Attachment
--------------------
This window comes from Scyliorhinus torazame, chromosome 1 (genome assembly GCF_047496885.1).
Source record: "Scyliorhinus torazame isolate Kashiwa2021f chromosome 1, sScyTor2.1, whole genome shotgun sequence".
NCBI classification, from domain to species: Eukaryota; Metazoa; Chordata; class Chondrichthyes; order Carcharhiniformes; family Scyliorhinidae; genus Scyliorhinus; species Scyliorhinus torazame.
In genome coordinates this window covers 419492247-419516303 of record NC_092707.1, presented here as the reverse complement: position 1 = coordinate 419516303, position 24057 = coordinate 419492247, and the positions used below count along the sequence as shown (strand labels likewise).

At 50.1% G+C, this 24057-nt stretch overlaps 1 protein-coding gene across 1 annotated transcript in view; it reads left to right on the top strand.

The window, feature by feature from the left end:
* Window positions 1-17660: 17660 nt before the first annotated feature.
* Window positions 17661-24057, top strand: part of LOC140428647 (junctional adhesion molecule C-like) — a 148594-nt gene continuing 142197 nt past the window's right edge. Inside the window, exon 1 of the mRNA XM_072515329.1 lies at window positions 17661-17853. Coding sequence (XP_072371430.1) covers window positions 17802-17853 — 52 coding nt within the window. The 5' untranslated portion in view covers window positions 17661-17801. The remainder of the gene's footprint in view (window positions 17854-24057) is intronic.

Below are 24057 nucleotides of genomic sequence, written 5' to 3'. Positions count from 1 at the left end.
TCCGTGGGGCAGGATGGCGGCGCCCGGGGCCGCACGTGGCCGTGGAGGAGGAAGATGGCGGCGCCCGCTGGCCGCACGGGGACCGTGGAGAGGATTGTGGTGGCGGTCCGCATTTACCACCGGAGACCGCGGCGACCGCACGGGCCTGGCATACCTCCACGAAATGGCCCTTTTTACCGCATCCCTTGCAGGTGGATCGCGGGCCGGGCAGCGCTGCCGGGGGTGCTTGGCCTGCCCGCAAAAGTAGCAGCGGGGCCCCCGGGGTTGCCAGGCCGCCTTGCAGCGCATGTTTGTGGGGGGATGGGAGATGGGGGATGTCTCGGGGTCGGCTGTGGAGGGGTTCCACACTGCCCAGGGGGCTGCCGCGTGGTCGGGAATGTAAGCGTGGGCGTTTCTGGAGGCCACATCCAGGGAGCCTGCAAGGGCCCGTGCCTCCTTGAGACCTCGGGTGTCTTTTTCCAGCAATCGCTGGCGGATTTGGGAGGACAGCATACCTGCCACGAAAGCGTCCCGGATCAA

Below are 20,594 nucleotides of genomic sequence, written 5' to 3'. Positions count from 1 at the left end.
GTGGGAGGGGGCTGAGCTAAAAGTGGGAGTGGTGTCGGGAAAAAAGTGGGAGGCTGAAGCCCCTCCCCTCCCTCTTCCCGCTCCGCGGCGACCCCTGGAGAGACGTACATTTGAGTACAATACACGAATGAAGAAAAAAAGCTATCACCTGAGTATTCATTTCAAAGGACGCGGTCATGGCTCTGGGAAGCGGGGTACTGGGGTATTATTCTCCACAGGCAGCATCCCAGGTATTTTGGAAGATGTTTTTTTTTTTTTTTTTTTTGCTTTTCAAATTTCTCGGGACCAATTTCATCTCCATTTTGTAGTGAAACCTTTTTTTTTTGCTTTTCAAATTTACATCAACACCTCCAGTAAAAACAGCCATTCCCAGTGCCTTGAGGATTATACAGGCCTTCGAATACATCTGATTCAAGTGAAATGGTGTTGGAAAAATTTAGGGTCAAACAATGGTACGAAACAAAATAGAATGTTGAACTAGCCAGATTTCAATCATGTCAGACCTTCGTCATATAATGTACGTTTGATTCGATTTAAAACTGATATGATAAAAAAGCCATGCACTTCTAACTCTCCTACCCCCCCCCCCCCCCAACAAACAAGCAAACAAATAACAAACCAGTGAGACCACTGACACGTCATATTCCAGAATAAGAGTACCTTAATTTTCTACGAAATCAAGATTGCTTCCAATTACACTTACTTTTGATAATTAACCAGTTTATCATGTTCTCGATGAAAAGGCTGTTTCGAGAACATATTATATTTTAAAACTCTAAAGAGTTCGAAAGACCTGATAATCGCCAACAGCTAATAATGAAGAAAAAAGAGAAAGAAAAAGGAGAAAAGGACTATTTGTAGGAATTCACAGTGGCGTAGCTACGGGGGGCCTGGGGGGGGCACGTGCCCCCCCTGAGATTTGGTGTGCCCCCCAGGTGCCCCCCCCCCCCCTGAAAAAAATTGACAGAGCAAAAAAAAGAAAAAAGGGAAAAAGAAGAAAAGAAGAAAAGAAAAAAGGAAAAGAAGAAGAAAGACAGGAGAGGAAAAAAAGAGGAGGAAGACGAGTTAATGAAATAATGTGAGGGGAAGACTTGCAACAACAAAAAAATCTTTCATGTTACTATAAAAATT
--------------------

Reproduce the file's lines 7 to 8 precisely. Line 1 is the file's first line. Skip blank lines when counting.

* Window positions 1-17660: 17660 nt before the first annotated feature.
* Window positions 17661-24057, top strand: part of LOC140428647 (junctional adhesion molecule C-like) — a 148594-nt gene continuing 142197 nt past the window's right edge. Inside the window, exon 1 of the mRNA XM_072515329.1 lies at window positions 17661-17853. Coding sequence (XP_072371430.1) covers window positions 17802-17853 — 52 coding nt within the window. The 5' untranslated portion in view covers window positions 17661-17801. The remainder of the gene's footprint in view (window positions 17854-24057) is intronic.